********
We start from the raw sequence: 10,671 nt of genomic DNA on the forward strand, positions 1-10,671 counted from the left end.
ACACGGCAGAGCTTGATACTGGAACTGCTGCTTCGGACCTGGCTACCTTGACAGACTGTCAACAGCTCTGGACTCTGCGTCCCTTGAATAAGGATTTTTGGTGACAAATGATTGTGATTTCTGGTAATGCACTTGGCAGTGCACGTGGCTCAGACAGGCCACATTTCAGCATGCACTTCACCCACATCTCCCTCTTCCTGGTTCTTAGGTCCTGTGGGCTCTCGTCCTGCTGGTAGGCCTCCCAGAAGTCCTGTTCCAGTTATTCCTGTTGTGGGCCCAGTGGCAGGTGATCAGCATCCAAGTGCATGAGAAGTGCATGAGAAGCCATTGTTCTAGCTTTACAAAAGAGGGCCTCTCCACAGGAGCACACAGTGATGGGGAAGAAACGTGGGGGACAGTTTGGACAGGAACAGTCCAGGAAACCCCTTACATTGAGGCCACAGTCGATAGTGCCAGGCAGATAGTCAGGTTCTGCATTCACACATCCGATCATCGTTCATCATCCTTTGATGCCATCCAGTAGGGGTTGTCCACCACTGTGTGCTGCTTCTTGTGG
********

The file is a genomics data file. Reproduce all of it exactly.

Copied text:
We start from the raw sequence: 10,671 nt of genomic DNA on the forward strand, positions 1-10,671 counted from the left end.
ACACGGCAGAGCTTGATACTGGAACTGCTGCTTCGGACCTGGCTACCTTGACAGACTGTCAACAGCTCTGGACTCTGCGTCCCTTGAATAAGGATTTTTGGTGACAAATGATTGTGATTTCTGGTAATGCACTTGGCAGTGCACGTGGCTCAGACAGGCCACATTTCAGCATGCACTTCACCCACATCTCCCTCTTCCTGGTTCTTAGGTCCTGTGGGCTCTCGTCCTGCTGGTAGGCCTCCCAGAAGTCCTGTTCCAGTTATTCCTGTTGTGGGCCCAGTGGCAGGTGATCAGCATCCAAGTGCATGAGAAGTGCATGAGAAGCCATTGTTCTAGCTTTACAAAAGAGGGCCTCTCCACAGGAGCACACAGTGATGGGGAAGAAACGTGGGGGACAGTTTGGACAGGAACAGTCCAGGAAACCCCTTACATTGAGGCCACAGTCGATAGTGCCAGGCAGATAGTCAGGTTCTGCATTCACACATCCGATCATCGTTCATCATCCTTTGATGCCATCCAGTAGGGGTTGTCCACCACTGTGTGCTGCTTCTTGTGG